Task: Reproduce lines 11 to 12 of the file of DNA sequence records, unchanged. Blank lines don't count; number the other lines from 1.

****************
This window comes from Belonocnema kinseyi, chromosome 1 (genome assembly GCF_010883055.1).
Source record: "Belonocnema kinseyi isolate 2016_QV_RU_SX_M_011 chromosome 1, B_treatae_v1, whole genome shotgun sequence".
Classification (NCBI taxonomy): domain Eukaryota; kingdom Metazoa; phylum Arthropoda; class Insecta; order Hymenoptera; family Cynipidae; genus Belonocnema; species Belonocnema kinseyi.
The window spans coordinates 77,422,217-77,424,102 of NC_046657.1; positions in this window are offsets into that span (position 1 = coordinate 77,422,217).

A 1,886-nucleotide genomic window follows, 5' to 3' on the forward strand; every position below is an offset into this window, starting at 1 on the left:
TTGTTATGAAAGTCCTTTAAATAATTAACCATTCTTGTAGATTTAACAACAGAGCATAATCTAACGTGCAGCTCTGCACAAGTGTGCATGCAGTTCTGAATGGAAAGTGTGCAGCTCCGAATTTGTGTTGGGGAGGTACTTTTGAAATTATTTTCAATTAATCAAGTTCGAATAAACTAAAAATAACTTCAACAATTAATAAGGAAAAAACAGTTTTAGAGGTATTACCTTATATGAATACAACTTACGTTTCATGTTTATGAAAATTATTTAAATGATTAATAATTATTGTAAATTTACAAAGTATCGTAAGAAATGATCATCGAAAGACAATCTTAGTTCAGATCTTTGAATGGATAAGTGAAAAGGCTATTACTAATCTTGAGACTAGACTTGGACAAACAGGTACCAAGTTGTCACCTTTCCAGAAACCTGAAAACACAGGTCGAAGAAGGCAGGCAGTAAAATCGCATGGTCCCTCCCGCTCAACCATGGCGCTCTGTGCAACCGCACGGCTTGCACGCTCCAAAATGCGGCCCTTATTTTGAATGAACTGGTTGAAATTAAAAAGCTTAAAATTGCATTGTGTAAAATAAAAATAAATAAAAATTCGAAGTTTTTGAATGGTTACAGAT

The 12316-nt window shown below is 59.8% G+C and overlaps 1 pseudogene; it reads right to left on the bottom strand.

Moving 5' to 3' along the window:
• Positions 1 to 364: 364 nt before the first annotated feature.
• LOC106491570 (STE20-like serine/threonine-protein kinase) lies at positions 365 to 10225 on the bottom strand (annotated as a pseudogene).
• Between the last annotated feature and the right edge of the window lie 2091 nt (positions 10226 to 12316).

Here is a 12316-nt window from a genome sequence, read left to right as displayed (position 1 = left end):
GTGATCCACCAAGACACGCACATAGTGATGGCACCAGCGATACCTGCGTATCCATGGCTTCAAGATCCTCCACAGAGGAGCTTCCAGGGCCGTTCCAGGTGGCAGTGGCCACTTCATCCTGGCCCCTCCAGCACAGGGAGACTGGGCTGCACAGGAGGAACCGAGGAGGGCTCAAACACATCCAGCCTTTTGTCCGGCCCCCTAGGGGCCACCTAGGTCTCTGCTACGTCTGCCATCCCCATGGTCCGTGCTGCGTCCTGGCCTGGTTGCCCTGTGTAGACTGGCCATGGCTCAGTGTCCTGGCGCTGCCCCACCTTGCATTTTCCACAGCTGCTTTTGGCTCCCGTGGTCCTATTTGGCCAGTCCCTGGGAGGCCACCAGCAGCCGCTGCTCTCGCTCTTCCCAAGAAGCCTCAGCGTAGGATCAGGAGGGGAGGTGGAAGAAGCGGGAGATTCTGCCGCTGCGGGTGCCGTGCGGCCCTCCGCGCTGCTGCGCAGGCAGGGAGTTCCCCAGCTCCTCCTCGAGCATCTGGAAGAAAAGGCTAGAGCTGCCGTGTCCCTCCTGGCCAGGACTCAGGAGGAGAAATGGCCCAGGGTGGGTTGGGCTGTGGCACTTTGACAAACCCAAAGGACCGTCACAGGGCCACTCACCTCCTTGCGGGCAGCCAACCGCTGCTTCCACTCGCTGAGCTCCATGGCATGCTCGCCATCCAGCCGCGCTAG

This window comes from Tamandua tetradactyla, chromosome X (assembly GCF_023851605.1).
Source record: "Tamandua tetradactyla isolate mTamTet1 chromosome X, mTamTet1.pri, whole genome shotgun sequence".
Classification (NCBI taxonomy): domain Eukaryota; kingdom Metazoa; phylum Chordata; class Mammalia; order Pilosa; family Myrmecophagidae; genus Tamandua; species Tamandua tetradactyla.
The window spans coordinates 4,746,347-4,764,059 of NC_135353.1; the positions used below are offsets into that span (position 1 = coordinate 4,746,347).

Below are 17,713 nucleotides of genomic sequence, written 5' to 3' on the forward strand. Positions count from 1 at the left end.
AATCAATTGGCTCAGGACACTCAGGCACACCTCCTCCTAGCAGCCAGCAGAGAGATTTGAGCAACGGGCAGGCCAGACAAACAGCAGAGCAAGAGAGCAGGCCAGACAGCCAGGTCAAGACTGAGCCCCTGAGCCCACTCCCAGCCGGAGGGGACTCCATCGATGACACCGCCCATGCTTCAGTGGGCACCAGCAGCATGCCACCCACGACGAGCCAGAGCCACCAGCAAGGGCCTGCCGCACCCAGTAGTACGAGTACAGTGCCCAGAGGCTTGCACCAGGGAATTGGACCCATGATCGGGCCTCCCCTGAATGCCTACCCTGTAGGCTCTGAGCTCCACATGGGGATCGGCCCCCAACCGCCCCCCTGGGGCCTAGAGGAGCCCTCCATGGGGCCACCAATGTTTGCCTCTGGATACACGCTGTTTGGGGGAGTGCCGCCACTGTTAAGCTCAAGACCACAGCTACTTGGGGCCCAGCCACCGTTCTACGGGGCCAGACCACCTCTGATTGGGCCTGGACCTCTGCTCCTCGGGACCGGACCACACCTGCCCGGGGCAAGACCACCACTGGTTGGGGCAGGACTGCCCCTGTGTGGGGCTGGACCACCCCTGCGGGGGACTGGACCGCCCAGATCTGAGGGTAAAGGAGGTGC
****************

• Between the last annotated feature and the right edge of the window lie 2091 nt (positions 10226 to 12316).

Here is a 12316-nt window from a genome sequence, read left to right as displayed (position 1 = left end):